There has been a lot written about the ability of sad music to trigger memories, which can either make us feel better or worse. A 2016 study run out of Durham University in the U.K. and Finland’s University of Jyväskylä found that participant reactions tended to fall under three categories: “pleasure, comfort and pain.”
For those like me who find sad music comforting, researchers say there are both social psychological and neuroscientific explanations. Social psychologists describe the benefit some of us feel when we compare ourselves to someone who is worse off. It’s referred to as “downward social comparison,” or more commonly reality-TV watching.
There is also a social psychology-related view that we gain comfort from listening to music that mimics or matches our state of mind.
Not surprisingly, neuroscience takes a more chemical-based view. Some in the field believe there is a connection between sad music and prolactin. That’s a hormone that helps us cope with grief.
“The body is essentially preparing itself to adapt to a traumatic event,” writes David Nield on sciencealert.com. “[W]hen that event doesn’t happen, the body is left with a pleasurable mix of opiates with nowhere else to go.”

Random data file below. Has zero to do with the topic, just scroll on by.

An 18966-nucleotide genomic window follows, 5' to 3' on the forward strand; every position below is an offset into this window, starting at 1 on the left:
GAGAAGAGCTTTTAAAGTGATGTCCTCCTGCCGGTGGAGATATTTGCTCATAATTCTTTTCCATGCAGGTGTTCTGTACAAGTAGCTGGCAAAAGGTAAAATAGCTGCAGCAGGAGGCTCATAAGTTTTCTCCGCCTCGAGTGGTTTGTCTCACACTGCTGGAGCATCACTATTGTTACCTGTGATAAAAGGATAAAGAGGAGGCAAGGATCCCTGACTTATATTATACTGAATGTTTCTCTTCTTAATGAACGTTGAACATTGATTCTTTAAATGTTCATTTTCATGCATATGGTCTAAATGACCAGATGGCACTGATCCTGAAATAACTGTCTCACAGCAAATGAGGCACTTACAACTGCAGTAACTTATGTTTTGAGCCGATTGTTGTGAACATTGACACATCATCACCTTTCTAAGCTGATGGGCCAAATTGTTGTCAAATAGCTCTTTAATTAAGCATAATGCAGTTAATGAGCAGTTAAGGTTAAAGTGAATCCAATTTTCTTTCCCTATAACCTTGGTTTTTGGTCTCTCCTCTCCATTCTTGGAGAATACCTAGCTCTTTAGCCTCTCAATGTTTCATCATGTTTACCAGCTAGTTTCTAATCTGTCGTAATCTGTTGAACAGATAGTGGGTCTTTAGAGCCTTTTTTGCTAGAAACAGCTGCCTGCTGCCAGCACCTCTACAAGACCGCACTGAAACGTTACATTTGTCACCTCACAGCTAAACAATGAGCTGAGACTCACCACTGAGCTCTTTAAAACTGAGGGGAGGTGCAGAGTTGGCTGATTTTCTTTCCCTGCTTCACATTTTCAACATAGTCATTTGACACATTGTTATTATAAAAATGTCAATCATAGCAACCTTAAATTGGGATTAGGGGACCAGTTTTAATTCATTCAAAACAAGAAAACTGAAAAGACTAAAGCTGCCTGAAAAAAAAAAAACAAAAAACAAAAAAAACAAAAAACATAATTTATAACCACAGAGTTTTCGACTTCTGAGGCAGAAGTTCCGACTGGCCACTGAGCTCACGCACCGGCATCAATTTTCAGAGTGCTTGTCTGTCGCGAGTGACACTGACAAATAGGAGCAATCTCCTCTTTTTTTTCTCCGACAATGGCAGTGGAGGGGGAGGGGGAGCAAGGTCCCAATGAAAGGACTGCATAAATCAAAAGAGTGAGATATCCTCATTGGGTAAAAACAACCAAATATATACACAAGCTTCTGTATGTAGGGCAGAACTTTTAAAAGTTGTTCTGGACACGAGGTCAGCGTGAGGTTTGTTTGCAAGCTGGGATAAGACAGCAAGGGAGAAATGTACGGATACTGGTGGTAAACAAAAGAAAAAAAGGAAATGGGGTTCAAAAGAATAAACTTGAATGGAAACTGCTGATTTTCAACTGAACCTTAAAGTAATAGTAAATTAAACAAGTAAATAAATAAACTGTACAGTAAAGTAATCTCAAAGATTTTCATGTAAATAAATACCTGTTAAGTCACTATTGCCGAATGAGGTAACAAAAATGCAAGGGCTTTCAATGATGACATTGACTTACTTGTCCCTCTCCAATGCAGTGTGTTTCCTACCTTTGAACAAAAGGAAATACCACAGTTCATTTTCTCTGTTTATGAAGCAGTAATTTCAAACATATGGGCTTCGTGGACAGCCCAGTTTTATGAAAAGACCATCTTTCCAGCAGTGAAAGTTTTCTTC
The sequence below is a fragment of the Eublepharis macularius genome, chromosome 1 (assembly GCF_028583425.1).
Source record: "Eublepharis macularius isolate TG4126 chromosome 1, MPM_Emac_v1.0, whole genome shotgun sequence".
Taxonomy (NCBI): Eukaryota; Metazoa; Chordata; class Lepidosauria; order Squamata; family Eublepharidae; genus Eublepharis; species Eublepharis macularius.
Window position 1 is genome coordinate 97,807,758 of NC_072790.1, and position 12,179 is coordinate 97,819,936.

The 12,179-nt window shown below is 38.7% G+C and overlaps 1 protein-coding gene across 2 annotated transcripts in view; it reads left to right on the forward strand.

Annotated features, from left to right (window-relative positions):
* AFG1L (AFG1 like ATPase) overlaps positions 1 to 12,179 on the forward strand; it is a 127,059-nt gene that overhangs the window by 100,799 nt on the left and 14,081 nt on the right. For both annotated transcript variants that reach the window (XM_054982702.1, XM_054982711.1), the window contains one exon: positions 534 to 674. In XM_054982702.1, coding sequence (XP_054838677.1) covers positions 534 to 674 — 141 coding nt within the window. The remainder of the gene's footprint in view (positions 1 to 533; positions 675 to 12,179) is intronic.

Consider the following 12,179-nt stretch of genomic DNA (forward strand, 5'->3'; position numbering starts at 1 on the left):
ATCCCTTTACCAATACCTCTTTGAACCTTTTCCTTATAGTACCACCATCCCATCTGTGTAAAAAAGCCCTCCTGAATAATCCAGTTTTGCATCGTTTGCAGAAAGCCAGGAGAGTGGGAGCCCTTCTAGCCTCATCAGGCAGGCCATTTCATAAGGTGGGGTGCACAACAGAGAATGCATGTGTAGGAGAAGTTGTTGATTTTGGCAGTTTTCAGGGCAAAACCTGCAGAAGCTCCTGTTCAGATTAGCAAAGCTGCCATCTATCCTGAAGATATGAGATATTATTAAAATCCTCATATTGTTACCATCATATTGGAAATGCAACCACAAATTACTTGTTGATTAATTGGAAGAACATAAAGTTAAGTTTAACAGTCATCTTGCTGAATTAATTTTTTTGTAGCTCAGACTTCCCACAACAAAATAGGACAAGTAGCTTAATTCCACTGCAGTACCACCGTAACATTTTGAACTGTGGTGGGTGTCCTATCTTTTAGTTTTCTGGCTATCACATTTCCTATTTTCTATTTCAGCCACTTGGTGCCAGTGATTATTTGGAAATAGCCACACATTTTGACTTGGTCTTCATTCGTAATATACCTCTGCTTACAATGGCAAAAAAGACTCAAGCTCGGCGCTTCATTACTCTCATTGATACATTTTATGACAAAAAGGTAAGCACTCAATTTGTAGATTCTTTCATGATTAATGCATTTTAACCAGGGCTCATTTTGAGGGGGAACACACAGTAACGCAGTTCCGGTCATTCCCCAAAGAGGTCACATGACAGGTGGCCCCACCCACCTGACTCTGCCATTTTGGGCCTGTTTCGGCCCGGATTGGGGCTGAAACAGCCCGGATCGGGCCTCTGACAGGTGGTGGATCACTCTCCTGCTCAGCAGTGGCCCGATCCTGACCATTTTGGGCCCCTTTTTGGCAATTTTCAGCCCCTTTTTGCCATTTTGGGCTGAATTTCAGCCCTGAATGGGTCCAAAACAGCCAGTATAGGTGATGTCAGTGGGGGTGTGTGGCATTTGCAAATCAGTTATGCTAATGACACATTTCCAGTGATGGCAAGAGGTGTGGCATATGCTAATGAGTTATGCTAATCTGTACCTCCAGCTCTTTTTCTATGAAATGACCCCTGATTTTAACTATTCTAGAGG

Followers of Leeds’ Dakota Suite will be familiar with all of the above. Chris Hooson has produced a striking body of work since the mid-1990s with a small cast of collaborators. This latest, featuring pianist Quentin Sirjacq, combines poignant singer-songwriting with acoustic guitar, piano, vibraphone, percussion and synthesizers.
The Indestructibility of the Already Felled is every bit as grand as its title suggests. What it definitely is not however, is grandiose. It is the work’s understated nature that makes it such an unforgettable listen. The album opens with “safe within your arms,” a picture-perfect opener.
Hooson sings in a quietly intimate style. The kind usually reserved for those closest to us, physically or otherwise. It suits his writing perfectly: “This sadness I bring you; you restore me with kindness. Each pain that I show you; will it break us in the end?”
Gorgeous stuff. But it’s not just the touching ballads (“away” is another powerful track) that make this such a compelling album. On occasion, conventional acoustic guitar and piano performances are paired with avant-garde flourishes.
“kogarashi (木枯らし)” features gentle percussion performed in a manner that mimics raindrops. “my thirst for you is where I hide” shifts seamlessly between acoustic guitar and electronic drone. “these nights without you” offers solo piano over quiet metal-on-metal screeches, like a train reaching a station in the distance.
It’s all both moving and thought-provoking simultaneously. If you’re among those who find sad music painful to listen to, The Indestructibility of the Already Felled will be entirely too much. If you’re someone who finds beauty in melancholy art, you’ll wish this album never ended.